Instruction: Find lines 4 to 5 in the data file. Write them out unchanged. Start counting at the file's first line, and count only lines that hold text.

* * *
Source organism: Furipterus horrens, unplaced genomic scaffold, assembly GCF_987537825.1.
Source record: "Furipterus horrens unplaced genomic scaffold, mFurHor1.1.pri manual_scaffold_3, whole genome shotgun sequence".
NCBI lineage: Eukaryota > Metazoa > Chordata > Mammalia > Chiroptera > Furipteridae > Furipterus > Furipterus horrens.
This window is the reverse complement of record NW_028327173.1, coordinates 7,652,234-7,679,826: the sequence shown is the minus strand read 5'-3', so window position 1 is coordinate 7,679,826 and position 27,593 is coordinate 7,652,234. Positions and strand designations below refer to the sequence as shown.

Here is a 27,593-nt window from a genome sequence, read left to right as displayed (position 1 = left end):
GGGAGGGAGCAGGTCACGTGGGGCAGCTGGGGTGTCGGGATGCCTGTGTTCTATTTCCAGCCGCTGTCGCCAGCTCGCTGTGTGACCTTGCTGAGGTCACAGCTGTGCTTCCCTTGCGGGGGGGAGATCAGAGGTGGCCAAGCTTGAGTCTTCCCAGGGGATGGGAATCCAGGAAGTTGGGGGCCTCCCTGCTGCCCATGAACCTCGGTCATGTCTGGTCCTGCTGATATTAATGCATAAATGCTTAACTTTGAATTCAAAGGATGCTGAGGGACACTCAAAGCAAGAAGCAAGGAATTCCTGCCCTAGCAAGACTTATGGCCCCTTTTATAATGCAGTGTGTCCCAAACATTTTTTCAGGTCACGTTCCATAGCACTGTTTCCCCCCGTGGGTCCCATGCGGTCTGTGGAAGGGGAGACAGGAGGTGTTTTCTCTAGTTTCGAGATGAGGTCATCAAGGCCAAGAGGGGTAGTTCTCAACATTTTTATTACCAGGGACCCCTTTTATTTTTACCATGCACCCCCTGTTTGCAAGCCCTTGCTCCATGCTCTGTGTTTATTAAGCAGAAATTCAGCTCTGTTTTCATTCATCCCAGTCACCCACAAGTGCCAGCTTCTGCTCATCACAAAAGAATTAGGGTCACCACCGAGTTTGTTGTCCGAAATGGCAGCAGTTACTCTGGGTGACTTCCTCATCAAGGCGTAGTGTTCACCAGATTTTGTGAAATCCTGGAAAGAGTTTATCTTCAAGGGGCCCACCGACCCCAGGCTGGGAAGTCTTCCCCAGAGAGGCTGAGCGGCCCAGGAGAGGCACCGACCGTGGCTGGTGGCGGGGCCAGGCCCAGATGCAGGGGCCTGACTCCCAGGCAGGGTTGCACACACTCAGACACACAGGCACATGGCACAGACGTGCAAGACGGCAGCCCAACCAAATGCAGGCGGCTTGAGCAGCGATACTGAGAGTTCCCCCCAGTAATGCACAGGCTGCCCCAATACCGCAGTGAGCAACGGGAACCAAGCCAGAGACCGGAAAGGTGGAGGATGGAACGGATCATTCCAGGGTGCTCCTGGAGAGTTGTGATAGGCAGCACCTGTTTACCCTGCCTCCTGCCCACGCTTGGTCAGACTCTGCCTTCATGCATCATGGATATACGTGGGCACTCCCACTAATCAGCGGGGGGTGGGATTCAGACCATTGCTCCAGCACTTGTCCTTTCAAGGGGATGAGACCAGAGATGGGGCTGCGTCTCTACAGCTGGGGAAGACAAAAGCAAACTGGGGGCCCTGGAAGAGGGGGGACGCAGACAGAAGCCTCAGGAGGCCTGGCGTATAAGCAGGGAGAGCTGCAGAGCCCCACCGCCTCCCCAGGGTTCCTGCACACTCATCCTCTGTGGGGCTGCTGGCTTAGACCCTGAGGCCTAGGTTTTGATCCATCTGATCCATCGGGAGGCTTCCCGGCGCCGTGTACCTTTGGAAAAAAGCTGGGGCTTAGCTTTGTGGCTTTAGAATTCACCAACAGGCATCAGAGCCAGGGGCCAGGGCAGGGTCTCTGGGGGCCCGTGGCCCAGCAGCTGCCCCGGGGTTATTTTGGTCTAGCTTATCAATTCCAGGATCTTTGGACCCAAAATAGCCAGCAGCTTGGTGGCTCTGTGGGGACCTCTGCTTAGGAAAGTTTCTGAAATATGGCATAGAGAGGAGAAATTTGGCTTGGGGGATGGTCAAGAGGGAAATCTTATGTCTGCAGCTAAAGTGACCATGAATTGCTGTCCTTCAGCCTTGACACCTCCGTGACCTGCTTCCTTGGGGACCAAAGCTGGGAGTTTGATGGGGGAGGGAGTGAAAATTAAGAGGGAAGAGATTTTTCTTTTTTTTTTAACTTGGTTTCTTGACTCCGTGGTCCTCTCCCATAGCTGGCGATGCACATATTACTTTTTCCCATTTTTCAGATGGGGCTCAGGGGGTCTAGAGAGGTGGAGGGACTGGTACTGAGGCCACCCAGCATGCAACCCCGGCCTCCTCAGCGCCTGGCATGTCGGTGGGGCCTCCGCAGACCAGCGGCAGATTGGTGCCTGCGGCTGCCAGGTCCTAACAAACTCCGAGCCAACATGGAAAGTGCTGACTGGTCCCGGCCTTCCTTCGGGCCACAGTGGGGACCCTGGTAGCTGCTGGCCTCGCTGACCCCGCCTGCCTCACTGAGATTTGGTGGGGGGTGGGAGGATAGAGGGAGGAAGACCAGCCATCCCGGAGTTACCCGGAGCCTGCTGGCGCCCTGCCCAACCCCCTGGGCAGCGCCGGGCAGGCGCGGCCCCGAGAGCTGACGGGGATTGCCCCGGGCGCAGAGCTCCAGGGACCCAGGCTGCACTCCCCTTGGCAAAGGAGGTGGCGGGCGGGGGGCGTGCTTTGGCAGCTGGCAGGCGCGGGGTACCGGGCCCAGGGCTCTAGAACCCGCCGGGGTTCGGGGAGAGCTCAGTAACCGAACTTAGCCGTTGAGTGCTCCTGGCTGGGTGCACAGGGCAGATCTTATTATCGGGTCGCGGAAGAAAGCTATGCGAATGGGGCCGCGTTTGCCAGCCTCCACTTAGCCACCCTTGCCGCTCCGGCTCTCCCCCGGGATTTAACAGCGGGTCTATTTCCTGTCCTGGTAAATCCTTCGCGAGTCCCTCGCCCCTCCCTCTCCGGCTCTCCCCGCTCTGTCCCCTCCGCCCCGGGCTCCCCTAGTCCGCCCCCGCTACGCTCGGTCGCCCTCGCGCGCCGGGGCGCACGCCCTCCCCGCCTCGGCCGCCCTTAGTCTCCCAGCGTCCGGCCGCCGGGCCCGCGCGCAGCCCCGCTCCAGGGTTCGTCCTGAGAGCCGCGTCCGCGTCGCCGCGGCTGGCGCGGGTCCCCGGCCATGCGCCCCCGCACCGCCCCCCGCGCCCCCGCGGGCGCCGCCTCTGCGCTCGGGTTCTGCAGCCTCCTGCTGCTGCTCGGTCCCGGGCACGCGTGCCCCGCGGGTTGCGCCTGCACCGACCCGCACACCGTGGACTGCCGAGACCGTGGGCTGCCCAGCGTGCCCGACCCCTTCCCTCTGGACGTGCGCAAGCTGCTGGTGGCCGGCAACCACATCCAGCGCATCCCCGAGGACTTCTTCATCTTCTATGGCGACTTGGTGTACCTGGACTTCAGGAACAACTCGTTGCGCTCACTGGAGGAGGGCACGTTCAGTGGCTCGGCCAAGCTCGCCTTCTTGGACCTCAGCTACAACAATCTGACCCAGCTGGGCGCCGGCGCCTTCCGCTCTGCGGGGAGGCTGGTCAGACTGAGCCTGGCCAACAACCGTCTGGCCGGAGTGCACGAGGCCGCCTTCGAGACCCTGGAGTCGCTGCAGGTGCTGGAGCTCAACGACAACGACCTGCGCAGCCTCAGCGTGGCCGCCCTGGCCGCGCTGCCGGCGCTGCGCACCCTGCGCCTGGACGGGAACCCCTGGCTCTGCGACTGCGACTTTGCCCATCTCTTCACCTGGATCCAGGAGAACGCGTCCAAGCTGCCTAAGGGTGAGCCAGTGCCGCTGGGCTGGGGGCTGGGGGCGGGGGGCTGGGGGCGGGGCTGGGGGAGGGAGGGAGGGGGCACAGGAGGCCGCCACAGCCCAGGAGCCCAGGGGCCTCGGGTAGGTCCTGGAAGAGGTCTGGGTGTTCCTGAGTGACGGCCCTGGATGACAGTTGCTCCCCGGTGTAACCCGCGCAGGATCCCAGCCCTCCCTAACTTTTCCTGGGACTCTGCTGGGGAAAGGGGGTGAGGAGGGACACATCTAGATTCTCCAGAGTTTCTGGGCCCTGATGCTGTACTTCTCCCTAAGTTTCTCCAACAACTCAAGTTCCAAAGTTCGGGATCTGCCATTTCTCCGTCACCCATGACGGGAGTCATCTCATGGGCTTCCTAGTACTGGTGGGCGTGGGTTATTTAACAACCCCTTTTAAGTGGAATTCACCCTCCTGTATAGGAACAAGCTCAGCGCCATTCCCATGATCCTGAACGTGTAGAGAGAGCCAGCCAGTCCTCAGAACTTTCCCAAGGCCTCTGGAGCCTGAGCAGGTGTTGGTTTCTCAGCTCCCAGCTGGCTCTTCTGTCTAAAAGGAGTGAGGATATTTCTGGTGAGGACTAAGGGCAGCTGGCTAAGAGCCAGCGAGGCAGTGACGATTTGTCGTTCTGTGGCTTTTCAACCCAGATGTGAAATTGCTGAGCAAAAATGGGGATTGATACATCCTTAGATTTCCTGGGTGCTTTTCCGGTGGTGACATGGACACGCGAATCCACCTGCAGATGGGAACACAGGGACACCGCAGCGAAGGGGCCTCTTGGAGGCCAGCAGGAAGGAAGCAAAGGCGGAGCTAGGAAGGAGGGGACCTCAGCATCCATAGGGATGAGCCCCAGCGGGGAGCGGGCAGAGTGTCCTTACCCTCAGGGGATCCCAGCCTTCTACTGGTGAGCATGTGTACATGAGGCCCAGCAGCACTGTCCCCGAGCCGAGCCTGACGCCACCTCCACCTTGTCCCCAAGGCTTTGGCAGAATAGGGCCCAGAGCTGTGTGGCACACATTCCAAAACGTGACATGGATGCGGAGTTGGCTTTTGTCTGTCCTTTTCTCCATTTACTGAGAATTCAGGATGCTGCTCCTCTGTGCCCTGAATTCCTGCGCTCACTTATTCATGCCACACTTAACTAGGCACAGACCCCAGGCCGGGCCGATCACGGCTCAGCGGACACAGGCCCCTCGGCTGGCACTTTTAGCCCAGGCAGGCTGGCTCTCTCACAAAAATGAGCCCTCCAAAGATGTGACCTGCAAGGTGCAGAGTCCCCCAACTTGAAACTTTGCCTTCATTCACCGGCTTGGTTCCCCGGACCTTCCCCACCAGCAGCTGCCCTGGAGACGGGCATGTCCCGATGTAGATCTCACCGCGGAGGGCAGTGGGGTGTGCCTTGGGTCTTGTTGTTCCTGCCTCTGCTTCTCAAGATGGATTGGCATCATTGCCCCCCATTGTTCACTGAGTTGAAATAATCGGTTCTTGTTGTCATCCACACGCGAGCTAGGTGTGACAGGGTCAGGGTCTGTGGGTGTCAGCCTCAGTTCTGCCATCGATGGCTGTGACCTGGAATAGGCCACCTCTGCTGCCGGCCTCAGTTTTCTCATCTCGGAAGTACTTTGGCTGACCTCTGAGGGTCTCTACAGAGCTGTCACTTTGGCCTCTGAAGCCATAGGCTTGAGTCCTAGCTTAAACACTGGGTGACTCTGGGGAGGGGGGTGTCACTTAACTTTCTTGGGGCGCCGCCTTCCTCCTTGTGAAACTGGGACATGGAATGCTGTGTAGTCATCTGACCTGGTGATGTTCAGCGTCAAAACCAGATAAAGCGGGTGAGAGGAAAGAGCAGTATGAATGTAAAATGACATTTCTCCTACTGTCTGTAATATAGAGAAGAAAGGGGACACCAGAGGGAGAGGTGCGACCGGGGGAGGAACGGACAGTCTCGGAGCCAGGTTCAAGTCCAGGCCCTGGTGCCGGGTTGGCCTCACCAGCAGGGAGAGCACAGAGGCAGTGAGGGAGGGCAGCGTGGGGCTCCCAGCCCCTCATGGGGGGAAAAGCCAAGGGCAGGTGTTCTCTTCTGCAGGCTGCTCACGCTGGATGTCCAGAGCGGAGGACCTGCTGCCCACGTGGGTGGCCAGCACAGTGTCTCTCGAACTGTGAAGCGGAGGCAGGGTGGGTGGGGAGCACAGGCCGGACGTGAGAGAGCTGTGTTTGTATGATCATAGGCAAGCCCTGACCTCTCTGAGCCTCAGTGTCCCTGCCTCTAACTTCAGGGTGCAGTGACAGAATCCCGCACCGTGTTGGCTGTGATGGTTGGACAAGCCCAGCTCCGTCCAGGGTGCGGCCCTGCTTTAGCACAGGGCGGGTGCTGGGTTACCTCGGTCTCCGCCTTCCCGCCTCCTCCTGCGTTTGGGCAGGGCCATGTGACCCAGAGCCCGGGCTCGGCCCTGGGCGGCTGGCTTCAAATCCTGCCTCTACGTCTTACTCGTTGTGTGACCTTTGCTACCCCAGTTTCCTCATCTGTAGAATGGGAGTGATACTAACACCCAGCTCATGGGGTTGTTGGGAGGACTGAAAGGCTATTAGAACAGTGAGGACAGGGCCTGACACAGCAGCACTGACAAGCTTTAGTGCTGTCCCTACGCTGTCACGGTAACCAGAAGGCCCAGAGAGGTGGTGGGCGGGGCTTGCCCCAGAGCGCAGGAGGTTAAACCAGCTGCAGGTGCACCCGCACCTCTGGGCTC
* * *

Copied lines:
This window is the reverse complement of record NW_028327173.1, coordinates 7,652,234-7,679,826: the sequence shown is the minus strand read 5'-3', so window position 1 is coordinate 7,679,826 and position 27,593 is coordinate 7,652,234. Positions and strand designations below refer to the sequence as shown.

Here is a 27,593-nt window from a genome sequence, read left to right as displayed (position 1 = left end):